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On-line version ISSN 1806-9347
Rev. Bras. Hist. vol.31 no.61 São Paulo 2011
Green rhapsody: Integralist silver jubilee celebrations and the maintenance of its past/present (1957-1958)1
Doctor in Political History and Cultural Goods (FGV/RJ-CPDOC). Educator/researcher in University of São Paulo, and a professor of Universidade Católica de Santos - UniSantos. Campus D. Idílio. Av. Conselheiro Nébias, 300 - Vila Mathias. 11015-002 Santos - SP - Brasil. r. email@example.com
This article looks at the commemorations of the integralist silver jubilee. Between 1957 and 1958 the integralists promoted a series of events to celebrate the trajectory of the movement, founded in 1932. Sharing its political culture, the integralism linked to the Popular Representation Party (PRP) designed strategies and events that focused on maintaining its presence and activists. This was marked by two special events: a) the Sixteenth National Congress of the PRP in Vitória (ES) in July 1957; b) the festivities of the 25th anniversary of the integralist movement - held in October of the same year. Both celebrations marked the ritualistic resumption of integralism, a factor that further accentuated the already contradictory Integralist presence in the post-war period.
Keywords: Integralism; Popular Representation Party; Integralist silver jubilee.
INTEGRALISM IN PLAIN CLOTHES - RUPTURES OR CONTINUITIES?
Rio de Janeiro, 7 October 1957. All the seats in the João Caetano Theater were completely full when a black torch carried by an old person and an adolescent wearing green uniforms was carried along the walkway in the theater waiting room. It was the torch of the generation, the bastion which represented the passing of power from the generations of the movement that was commemorating its anniversary. Everyone went to see the integralist rhapsody sustain its rhetoric. All over the theater were sympathizers, interested people and those disaffected with Plínio Salgado, who from the top of the stage, in the fullness of his 62 years, stuck out his right arm and with his right hand extended shouted for the general catharsis of the right. More than one thousand right arms were stuck out. The chorus was in unison: three Anauês! The exclusive greeting of the leader! It was the commemoration that would mark the symbolic integralist return in the post-war era.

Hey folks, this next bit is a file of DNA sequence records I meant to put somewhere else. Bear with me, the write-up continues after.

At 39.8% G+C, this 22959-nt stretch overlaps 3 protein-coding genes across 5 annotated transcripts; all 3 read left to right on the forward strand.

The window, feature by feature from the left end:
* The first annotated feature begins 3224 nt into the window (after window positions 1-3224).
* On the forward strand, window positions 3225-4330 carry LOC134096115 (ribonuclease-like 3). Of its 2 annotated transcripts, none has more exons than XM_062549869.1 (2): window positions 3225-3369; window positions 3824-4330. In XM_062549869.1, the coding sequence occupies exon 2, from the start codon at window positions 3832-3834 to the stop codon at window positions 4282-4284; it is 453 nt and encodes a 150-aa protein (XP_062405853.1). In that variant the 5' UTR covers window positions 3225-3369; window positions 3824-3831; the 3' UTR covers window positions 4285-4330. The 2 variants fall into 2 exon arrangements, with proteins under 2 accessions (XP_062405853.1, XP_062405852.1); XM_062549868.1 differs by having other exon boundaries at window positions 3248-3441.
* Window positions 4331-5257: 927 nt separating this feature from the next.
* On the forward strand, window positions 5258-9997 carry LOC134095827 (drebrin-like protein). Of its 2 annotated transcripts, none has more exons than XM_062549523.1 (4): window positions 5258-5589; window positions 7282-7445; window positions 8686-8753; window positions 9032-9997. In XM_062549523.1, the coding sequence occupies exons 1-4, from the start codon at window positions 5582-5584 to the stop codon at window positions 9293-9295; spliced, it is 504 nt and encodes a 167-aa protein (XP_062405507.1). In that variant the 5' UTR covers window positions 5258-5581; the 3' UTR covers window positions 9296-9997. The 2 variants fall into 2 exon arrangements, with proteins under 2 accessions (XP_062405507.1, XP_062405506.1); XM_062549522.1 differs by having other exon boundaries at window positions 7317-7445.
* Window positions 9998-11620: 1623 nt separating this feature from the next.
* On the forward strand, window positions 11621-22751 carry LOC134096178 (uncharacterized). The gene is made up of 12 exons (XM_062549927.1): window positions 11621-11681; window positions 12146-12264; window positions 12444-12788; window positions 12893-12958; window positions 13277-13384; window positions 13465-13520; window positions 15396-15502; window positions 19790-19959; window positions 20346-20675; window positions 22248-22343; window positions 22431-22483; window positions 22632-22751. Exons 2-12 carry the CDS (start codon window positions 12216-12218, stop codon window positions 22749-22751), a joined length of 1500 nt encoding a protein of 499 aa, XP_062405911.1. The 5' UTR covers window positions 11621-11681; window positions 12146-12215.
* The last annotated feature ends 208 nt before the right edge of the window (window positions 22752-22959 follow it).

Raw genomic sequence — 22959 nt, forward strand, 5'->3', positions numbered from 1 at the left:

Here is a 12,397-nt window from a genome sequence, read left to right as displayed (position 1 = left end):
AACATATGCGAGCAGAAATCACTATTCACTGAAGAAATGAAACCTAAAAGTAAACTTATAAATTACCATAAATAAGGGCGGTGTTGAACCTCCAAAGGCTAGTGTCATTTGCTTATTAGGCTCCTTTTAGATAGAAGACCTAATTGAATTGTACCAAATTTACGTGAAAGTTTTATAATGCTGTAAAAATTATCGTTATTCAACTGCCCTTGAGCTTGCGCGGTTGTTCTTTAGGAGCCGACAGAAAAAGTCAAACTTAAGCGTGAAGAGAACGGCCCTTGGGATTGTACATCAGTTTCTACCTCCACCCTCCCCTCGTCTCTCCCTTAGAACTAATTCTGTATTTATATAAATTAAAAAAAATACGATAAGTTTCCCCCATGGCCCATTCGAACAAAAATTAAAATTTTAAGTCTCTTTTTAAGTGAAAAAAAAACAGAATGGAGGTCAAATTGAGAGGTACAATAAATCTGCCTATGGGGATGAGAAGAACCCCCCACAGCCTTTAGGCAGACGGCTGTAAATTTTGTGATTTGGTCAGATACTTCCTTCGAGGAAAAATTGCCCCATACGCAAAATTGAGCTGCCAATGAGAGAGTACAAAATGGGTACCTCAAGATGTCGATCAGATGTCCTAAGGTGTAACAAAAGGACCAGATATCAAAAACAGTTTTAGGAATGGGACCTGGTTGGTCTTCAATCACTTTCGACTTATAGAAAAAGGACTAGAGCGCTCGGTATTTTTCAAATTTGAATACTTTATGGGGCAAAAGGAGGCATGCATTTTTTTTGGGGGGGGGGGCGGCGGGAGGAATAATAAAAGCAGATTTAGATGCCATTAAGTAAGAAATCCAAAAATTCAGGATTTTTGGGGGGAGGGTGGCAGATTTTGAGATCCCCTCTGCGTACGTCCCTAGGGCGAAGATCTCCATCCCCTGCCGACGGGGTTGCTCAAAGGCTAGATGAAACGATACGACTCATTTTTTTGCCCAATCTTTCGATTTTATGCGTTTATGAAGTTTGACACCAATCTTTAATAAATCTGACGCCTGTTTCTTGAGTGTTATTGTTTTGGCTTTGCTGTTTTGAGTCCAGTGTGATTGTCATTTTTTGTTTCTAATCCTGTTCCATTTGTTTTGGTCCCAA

Tribuna da Imprensa
Rhapsody is a celebration. It can be the harbinger of novelty, the eloquent memory of the past or the exaltation of something understood as glorious. In the integralist celebrations of the post-war period, Plínio Salgado, in scenes of rhetoric and persuasion sough to mimic rhapsodies. His public appearances were full of rhapsodic theatricalizations. These involved the annunciation, the variation of themes, the intensity of speeches and for adherents catharsis, trance. Salgado, holding the integralist torch, recited poems and tracts from influent and anonymous members of the movements, all by heart, as if he were telling a prose epic. Celebrations as described in this epigraph, were always common in integralism. However, the episodes presented in this article had a redefining character for the movement.